Goodstein's survey of the available economic literature and research found that there was no [jobs versus economy] tradeoff at a macroeconomic level. The effects of environmental protection and regulation were minor compared to other factors including the monetary and fiscal policies of the state. On balance they were found to produce a slight employment benefit and economic stimulus due to the effects of public expenditure on environmental protection, corporate investment in abatement measures and accelerated technological innovation, the stimulus to the environmental protection industry, and the adoption of more labour-intensive production processes.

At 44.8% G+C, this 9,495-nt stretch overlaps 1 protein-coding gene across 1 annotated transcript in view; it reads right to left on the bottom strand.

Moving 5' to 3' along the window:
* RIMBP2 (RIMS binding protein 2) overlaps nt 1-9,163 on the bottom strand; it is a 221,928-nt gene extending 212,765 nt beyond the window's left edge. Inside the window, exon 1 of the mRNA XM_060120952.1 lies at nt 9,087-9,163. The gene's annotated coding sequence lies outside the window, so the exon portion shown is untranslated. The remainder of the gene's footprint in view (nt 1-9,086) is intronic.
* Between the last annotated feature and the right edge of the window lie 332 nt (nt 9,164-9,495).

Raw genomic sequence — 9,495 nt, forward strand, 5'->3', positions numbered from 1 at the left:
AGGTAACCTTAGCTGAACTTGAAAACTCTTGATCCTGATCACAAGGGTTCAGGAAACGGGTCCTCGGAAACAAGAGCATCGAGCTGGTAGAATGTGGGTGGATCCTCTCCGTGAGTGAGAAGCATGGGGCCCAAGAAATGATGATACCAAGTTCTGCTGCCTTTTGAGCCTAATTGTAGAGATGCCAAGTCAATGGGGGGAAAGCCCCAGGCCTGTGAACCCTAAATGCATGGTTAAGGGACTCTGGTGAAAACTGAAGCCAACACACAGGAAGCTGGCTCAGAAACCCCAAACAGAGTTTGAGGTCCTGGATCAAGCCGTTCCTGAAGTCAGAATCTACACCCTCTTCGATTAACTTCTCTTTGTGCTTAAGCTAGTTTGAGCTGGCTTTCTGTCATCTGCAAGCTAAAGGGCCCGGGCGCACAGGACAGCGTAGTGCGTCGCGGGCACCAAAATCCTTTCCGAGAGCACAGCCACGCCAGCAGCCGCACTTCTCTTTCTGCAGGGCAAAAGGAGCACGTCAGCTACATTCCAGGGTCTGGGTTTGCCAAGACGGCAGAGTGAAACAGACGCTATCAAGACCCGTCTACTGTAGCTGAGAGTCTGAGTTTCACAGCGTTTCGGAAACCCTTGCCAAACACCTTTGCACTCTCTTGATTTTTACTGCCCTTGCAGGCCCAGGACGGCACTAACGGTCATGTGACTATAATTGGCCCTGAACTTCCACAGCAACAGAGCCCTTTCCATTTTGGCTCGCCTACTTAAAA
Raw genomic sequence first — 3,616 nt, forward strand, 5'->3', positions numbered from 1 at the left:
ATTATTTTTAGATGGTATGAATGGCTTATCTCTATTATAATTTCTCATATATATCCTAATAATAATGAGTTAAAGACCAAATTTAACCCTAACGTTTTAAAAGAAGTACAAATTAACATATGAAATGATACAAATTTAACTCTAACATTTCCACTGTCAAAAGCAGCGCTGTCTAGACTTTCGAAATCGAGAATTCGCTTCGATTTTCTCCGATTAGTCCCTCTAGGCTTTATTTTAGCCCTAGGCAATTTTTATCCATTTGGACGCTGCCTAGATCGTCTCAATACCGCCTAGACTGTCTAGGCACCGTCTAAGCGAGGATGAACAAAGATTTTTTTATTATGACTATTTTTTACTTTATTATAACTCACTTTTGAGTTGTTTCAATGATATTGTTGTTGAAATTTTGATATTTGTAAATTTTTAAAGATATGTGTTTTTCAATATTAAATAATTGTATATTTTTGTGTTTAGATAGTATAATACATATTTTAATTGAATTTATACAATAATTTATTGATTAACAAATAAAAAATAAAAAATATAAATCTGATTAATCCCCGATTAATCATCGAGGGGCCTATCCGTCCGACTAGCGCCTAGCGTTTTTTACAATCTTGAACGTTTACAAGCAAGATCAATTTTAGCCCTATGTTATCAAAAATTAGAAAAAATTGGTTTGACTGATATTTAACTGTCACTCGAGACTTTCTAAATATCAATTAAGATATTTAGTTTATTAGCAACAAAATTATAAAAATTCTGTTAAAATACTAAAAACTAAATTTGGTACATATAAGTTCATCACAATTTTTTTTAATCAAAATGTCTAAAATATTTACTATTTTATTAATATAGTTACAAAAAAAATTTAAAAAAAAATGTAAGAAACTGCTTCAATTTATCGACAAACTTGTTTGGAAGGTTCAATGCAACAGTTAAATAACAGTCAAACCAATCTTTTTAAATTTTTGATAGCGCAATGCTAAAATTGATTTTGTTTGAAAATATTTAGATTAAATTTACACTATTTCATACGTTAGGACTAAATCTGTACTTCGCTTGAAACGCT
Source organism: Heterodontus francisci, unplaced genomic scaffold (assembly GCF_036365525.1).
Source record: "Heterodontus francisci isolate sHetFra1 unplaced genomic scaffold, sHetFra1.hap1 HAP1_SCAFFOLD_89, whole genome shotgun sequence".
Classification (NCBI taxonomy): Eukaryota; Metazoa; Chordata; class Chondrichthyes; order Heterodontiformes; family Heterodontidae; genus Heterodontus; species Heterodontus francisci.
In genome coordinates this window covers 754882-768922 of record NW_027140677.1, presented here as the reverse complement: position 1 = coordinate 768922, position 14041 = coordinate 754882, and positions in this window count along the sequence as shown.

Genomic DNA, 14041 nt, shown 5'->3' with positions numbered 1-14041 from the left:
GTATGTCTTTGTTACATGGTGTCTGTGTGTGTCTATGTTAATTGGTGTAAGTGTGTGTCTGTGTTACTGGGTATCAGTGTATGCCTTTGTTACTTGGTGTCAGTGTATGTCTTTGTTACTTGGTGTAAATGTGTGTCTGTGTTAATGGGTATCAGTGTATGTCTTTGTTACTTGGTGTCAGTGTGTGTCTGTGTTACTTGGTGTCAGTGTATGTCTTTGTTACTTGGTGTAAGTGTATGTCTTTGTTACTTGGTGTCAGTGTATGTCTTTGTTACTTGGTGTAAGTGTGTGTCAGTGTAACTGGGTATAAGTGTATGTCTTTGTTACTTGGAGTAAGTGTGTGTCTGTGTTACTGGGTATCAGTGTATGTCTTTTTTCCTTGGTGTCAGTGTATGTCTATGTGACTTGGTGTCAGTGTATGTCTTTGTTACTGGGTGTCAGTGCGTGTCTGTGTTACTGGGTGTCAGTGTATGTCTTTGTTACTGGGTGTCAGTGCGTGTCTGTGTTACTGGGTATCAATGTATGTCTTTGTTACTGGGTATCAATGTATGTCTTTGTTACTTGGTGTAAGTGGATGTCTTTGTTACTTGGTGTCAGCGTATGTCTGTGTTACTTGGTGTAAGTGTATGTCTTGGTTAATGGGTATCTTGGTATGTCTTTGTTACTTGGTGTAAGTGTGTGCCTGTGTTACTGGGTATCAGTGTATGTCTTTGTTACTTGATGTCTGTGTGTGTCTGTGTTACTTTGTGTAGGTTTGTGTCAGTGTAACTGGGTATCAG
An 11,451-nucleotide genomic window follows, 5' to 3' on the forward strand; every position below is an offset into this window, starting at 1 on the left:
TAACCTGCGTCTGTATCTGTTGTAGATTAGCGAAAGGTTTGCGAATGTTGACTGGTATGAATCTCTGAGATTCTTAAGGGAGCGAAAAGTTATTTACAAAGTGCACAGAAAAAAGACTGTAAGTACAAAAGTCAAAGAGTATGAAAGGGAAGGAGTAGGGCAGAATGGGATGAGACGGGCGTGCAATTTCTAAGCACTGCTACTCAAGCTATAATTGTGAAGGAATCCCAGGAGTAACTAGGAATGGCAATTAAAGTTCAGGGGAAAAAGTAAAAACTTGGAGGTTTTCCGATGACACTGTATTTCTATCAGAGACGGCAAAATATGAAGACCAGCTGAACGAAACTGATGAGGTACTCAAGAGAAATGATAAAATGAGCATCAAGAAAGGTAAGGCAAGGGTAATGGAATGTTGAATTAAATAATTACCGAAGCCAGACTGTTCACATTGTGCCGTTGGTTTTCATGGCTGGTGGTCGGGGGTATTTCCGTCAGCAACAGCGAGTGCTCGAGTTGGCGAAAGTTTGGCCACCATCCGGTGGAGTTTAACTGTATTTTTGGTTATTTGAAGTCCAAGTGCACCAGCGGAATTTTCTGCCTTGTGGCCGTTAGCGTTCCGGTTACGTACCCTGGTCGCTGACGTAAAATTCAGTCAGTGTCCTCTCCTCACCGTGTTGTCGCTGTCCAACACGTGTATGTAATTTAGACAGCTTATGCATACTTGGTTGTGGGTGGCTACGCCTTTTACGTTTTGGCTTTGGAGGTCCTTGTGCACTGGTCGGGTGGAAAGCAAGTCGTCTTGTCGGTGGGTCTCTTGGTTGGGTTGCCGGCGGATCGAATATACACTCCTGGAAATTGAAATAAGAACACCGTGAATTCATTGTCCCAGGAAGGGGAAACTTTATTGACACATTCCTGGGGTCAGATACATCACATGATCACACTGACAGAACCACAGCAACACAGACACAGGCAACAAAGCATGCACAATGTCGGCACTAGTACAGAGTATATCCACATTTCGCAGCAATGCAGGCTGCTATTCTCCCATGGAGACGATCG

And in response to the familiar cry by big business that 'If we have to comply with new regulations we'll move overseas and take the jobs with us':
There were few examples of relocation of US plants to pollution havens... This was because: the cost of environmental regulation was small compared to overall business costs (especially wages); costs were only one factor in relocation decisions; modern production technology obviates environmental compliance costs by incorporating pollution control devices to begin with; and environmental compliance could yield benefits outweighing the costs.
Well worth a read.